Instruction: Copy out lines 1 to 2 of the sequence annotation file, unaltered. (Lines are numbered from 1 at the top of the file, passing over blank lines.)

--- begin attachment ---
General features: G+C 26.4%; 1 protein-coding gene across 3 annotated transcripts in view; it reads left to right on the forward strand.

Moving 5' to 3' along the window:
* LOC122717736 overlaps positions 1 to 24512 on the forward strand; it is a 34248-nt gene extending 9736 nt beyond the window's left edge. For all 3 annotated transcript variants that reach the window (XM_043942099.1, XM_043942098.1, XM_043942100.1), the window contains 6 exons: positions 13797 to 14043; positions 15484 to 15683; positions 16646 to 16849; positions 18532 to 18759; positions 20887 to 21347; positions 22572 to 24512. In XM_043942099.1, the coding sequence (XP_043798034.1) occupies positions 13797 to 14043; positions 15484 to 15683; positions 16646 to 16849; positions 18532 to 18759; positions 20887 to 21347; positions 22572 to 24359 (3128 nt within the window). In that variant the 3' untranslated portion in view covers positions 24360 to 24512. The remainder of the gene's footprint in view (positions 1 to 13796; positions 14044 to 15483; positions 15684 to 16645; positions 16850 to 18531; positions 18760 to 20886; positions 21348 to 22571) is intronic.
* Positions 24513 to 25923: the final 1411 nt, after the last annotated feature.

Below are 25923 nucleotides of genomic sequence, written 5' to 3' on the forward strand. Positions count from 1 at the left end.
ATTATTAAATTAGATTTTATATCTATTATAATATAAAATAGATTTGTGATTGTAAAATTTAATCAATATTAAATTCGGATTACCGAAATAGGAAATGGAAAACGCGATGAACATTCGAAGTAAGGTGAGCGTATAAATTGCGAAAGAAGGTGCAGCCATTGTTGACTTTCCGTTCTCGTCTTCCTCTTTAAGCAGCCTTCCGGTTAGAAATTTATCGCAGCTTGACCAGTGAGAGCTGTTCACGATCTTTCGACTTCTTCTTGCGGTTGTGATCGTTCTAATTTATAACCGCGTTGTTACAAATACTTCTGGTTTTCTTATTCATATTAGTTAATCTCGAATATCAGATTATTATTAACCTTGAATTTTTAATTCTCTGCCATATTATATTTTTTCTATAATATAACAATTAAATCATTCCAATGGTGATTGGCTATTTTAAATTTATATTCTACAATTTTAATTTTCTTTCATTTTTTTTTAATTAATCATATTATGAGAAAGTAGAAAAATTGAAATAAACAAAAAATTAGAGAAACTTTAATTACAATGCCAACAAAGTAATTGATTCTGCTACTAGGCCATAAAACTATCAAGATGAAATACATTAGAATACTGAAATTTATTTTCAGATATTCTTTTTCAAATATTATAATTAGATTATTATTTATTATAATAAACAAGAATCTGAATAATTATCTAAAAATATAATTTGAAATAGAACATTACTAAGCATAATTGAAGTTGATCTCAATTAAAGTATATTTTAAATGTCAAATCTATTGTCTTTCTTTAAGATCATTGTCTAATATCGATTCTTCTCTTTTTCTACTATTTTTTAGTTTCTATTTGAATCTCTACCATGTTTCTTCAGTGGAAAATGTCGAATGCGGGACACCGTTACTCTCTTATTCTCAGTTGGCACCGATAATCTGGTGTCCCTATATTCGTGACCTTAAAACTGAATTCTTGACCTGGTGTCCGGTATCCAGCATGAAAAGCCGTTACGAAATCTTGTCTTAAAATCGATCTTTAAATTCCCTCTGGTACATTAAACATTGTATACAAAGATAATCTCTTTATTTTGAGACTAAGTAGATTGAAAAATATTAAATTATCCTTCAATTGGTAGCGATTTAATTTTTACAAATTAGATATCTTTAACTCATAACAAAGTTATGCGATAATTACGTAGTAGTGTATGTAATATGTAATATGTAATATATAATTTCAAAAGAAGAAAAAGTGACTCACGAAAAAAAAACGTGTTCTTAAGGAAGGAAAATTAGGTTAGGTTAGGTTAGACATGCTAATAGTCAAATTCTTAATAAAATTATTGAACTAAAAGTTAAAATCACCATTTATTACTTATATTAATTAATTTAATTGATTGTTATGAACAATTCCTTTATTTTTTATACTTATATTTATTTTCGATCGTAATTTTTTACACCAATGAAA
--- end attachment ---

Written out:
General features: G+C 26.4%; 1 protein-coding gene across 3 annotated transcripts in view; it reads left to right on the forward strand.

Moving 5' to 3' along the window: